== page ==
The minimum RQF level of the job will be lowered from RQF6 to RQF3, essentially meaning that the required difficulty level of the job to be offered has gone from one equivalent in experience and difficulty to a Bachelor’s degree, to one equivalent in experience and difficult to A-levels. While this does not cover unskilled entry positions, it is still a big shift in the required skill level in order to sponsor an overseas worker.

The Resident Labour Market Test will be abolished along with the cap on the number of people who are able to come to the UK on the skilled-worker route.

The Global Talent Scheme will be opened to EU, EEA and Swiss citizens, allowing highly-skilled scientists and researchers to come to the UK without a job offer. This will also be expanded to be more accessible to those with a background in STEM subjects, although more details on this are not yet available.

The Seasonal Agricultural Visa pilot scheme is due to be quadrupled (from 2,500 to 10,000) as the government recognises this sector is reliant on low-skilled temporary workers to function. This would allow farms to hire workers for a period of up to 6 months, and is intended to ease pressure on the agricultural sector during busy harvest months. There is no other current path for unskilled workers to enter the UK, which does little to reassure employers in other sectors heavily reliant on unskilled or low-paid workers, including care-work, hospitality and construction.

International Students and Graduates

This appears to be largely similar to its current form however there are a few differences. Most obviously the student routes will now be open to EU, EEA and Swiss citizens.

Secondly and perhaps most excitingly for those hoping to study in the UK and work here afterwards, a new immigration route will be opening in 2021. This will allow graduates who complete their degree from summer 2021 to stay for up to 2 years after the end of their degree to work or look for work. They can work at any RQF skill level during this period but if they wished to convert their visa to a skills-based visa at the end of the 2 years they would presumably need to secure a job offer meeting the minimum salary and RQF levels described above.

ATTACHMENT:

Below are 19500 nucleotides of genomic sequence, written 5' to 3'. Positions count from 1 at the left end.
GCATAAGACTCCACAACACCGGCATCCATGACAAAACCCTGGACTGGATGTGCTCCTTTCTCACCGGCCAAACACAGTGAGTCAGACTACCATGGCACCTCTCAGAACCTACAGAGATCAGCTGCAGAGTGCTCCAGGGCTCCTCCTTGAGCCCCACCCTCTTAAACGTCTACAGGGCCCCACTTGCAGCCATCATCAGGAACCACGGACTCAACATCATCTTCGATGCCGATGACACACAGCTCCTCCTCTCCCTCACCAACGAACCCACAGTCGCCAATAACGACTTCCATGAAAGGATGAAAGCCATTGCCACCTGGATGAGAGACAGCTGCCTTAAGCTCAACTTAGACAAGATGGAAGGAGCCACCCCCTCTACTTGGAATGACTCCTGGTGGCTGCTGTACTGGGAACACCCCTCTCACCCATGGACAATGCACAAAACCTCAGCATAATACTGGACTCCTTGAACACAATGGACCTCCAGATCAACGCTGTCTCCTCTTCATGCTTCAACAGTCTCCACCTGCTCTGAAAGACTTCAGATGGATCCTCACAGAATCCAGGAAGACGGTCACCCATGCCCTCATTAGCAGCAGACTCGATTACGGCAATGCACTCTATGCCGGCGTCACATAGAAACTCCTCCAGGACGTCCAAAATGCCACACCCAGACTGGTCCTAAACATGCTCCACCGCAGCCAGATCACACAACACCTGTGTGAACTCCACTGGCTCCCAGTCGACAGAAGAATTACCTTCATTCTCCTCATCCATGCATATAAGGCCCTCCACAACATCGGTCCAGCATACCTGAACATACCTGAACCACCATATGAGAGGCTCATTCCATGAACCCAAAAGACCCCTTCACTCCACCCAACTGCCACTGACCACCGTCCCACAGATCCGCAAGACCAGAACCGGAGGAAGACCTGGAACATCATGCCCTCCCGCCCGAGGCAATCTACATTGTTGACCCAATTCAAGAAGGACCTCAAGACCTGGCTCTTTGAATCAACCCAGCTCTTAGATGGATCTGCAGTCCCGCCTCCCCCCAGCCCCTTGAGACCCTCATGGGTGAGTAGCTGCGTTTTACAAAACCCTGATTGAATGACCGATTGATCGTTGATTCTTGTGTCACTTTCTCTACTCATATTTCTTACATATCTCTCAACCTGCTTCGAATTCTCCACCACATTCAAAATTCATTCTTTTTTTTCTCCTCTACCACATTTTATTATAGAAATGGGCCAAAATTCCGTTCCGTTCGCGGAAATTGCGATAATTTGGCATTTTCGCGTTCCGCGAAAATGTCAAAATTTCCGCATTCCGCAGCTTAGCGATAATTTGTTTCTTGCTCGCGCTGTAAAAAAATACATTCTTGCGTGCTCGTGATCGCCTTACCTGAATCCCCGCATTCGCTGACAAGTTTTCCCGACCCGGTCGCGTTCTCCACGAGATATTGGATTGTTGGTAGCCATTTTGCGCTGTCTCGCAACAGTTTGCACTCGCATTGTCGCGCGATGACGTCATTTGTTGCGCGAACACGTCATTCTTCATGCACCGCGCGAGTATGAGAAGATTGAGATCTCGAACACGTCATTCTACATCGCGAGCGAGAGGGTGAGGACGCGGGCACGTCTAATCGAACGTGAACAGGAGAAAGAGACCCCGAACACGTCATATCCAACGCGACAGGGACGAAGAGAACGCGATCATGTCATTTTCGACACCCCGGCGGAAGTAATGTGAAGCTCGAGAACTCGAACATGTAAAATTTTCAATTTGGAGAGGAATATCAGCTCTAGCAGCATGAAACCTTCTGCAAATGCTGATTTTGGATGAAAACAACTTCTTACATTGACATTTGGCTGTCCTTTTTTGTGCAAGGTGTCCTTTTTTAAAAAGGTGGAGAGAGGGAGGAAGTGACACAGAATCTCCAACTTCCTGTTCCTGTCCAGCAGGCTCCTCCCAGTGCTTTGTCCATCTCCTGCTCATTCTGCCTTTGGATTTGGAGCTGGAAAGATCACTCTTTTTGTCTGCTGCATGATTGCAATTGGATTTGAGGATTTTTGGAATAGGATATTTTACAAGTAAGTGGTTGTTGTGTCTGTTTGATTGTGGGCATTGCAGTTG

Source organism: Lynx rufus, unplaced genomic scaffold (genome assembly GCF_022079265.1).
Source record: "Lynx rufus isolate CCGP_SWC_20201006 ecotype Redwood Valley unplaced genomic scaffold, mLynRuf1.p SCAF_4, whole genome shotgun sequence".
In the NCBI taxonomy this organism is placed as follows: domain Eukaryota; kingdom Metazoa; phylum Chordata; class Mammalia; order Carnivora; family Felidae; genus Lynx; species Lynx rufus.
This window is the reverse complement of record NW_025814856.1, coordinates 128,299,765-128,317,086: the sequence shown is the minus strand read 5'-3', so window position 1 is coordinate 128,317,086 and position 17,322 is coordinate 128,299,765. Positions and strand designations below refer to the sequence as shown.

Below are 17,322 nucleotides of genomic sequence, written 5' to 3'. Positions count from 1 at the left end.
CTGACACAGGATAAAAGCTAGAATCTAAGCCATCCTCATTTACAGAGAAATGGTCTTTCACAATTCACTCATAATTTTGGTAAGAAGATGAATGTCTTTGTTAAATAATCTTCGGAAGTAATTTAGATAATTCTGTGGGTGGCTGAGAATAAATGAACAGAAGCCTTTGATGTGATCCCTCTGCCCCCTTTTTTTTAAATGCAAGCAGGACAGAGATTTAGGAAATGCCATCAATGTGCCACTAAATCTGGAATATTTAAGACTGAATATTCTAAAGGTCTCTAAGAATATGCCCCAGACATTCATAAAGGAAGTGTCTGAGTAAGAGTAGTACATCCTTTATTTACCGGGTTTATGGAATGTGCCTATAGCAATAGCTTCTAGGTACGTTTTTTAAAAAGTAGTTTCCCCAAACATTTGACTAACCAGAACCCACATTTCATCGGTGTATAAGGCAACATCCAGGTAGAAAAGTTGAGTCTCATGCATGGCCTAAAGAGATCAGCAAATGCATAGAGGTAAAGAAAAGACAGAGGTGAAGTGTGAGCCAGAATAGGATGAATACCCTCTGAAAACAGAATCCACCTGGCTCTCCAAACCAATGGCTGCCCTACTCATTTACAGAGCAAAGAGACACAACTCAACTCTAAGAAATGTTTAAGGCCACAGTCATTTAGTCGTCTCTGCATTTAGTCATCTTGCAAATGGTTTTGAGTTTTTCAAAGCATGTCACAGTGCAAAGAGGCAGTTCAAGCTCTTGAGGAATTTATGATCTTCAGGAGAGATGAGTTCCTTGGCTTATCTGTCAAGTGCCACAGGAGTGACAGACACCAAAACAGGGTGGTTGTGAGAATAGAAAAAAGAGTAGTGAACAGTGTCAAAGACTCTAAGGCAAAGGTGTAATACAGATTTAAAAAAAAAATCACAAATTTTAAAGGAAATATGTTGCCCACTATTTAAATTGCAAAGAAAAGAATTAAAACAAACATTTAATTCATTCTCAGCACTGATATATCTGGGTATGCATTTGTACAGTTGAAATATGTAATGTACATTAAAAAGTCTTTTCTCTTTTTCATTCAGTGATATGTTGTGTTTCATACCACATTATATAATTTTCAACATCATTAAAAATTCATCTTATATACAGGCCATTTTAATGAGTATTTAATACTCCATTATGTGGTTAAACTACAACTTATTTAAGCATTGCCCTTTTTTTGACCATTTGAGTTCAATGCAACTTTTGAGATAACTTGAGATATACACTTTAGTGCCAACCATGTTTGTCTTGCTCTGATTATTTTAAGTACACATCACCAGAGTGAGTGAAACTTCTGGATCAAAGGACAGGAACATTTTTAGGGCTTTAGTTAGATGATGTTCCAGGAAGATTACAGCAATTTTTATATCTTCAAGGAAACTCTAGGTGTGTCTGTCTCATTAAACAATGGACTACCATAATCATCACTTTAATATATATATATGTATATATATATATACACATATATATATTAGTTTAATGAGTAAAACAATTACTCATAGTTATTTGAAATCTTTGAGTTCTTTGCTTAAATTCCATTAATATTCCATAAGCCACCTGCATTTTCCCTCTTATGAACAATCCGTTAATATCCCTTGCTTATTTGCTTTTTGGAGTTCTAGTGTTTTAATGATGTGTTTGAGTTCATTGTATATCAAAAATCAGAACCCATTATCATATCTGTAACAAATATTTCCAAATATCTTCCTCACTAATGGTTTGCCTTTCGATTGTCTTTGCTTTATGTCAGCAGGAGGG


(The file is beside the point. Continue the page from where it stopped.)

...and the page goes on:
What should I do?

If you are an EU citizen in the UK, we strongly advise applying for the settled or pre-settled scheme as soon as possible to secure your right to live and work in the UK next year.

If you are an employer or educational institute considering sponsoring overseas workers or students in the future, we would advise applying for your sponsor license now. We can assist with this process, so call us on 01403 801 801 or emails us at [email protected] to arrange a consultation.

No Automatic Deportation After Brexit

“No Automatic Deportation After Brexit”

This has been the latest revelation from Boris Johnson regarding the settlement of EU citizens in the UK after Brexit. On the face of it this seems like a very positive message to EU citizens concerned about their future in the UK after Brexit, but let’s examine what it really means for EU migrants and their employers.

 

Does this mean people who fail to apply for settled status by the deadline will be allowed to stay after all?

In short, unlikely. The government has indicated that in order to avoid deportation after missing the deadline, EU migrants must ‘give grounds for why it was not possible to apply in the timeline, if no valid reason is given then the valid immigration rules will be applied.’ It is not clear exactly what the government would regard as a ‘valid reason’ but it is likely to be a difficult threshold to meet given that applicants have got until 30 June 2021 to apply and they have been able to apply since 30th of March 2019.

This would suggest that an applicant would need to provide evidence of a compelling impediment to application which spanned over 2 years. It is unlikely many people would be able to satisfy this criteria. While the wording of ‘valid immigration rules will be applied’ deliberately avoids the term ‘removal’, it is clear that this may be the fate of those who fail to apply in time.

 

Can those who have not yet applied for settled status continue to work in the UK now we have left the EU?

Yes. While a survey by the grassroots organisation ‘the3million’ indicates that 1 in 10 EU citizens have already been asked to provide evidence of their settled status, this is not a legal requirement. EU citizens may continue to work without applying for settled status throughout the transition period. A lack of clarity in government communications has left employers and employees alike confused as to what their duties are, but until the end of the transition period, EU workers can continue to work, although they should still aim to complete the settlement application at their earliest convenience.